It was 20 years ago this year, to misquote Sgt Pepper, that I reluctantly left an ailing regional newspaper to embark on a career in public relations. Friends and colleagues were surprised, some horrified, by my switch to the “dark side”. One colourfully described me as a “purveyor of bovine scatology”, a phrase which translates uneasily into a family newspaper like the Yorkshire Post, but whose gist is clear. After all, this was 1998, when Alastair Campbell was spinning all sorts of nonsense to promote New Labour and style was winning the battle over substance.
It has been an extraordinary journey. Intriguingly PR has taught me more about human nature than journalism ever did. As a journalist, I interviewed all kinds of well-known people, but they almost always turned out as expected: Michael Palin was charming; Alan Ayckbourn was funny; Geoff Boycott was self-centred and rude. OK, there were exceptions – I found Arthur Scargill courteous and kind and Ian Botham incredibly dull. But I was rarely shocked. As a PR consultant, I am constantly shocked, though not, I hasten to add, always in a bad way.
On the debit side, I have been startled by a journalist yawning loudly and ostentatiously as I pitched a perfectly reasonable story down the ‘phone; by one client micro-managing our relationship by ringing up at least 10 times a day, seven days a week; by another client losing his temper when his mundane story didn’t make it into the Times; and by the vainest of men who complained every photo we took of him made him look deranged (he was!). Patience is not just a virtue but a necessity in PR but mine has occasionally worn thin over the years.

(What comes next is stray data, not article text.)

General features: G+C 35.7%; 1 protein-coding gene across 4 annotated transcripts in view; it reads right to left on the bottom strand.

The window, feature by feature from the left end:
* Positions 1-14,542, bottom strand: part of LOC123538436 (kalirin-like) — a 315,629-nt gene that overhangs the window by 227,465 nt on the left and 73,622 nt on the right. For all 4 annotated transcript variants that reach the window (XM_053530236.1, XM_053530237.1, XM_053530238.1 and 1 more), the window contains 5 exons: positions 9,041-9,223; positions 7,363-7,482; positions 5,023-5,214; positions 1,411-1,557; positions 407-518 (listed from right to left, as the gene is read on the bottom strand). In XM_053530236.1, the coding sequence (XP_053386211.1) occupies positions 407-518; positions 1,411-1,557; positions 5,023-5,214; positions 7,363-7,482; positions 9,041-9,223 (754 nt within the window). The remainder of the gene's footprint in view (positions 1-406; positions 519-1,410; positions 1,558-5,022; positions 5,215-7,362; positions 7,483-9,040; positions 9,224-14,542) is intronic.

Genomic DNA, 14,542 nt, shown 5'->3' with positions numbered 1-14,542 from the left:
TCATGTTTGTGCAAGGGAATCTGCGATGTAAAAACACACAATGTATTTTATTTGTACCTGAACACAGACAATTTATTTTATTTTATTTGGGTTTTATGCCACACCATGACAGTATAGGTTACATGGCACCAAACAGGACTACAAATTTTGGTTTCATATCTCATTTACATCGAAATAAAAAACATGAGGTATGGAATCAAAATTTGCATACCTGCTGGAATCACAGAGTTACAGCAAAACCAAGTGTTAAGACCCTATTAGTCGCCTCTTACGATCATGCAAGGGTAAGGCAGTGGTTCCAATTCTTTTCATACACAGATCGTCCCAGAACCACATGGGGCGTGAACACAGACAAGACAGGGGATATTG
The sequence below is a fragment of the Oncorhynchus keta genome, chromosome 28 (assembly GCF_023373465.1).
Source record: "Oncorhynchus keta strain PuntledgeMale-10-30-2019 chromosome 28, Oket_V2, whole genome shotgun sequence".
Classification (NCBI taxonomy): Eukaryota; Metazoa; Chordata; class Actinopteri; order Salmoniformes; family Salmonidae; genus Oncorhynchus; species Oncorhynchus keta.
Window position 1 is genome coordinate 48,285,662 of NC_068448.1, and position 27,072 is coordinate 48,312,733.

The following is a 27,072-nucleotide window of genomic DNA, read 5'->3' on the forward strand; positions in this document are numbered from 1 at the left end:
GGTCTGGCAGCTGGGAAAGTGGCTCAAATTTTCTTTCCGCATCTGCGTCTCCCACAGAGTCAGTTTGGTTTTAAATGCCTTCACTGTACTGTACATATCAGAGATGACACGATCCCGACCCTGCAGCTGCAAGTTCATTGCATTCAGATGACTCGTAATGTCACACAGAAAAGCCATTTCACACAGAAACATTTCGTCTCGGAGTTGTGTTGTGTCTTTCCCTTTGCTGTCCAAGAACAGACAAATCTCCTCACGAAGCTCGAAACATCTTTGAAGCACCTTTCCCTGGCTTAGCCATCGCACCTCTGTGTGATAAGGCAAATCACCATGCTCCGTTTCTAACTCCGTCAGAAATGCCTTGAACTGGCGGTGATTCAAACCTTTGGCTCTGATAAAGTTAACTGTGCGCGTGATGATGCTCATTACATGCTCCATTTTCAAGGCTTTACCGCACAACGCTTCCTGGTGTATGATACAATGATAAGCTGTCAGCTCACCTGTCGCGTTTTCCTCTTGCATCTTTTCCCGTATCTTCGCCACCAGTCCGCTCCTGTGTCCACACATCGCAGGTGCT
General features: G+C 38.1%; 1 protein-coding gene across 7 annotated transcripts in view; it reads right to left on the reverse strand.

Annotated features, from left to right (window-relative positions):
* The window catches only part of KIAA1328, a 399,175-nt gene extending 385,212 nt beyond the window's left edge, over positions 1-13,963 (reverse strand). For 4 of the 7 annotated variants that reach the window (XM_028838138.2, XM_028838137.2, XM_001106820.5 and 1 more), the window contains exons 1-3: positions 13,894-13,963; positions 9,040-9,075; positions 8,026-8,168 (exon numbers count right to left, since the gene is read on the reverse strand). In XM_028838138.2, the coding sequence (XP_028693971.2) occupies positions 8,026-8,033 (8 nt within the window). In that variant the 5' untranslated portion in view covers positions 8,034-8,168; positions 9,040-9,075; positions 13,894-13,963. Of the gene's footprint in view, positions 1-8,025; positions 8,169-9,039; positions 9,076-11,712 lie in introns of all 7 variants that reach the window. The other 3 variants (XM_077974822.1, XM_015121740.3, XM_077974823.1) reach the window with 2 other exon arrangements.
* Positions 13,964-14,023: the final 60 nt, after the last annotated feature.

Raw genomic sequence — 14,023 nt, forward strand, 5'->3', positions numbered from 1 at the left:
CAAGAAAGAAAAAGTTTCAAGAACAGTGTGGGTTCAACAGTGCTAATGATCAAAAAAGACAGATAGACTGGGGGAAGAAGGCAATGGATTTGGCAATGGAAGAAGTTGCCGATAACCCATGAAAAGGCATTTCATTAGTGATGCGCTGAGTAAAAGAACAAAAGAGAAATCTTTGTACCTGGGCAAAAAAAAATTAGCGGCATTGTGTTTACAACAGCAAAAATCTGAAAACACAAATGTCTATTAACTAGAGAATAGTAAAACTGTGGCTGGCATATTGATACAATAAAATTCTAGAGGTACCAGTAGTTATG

On the credit side, I have clients who have been with me since the very start and have become firm friends. Friends have become clients, too, though that can a difficult relationship to manage, as dynamics change. Journalists, apart from the rude lady who yawned down the ‘phone and a couple of other self-important dullards, have also become great friends, and not just because they print my stories!
I am not justifying my existence when I say that public relations, as an industry, is more important than ever. I am not talking about the controversial antics of people like the disgraced Max Clifford or the clutch of bloated agencies who charge outrageous amounts for managing a Twitter account and ring up journalists demanding to know why their press releases haven’t been printed. No, I am talking about the hard-working PR consultants who provide a stream of accurate, well-written and relevant stories, accompanied by excellent photography, for newspapers and on-line media outlets across the UK. As the regional press in particular is in sharp decline (the Yorkshire Post being an honourable exception here), a respected PR consultancy is a very valuable resource.
Back in 1998, I had to learn on the job – fast. Mistakes were varied and inevitable, especially a failure to manage expectations and wasting time on clients who couldn’t or wouldn’t pay. I also discovered that some unscrupulous companies would ask me to pitch for their business and then steal my PR strategy (I can almost hear PR colleagues sighing in agreement here). But, hey, it has been an exhilarating journey and it’s great to be one’s own boss. In this era of “fake news” and “Twitterstorms”, when news gathering has become a frantic, chaotic 24-hour operation, a responsible and grounded PR agency is a force for good.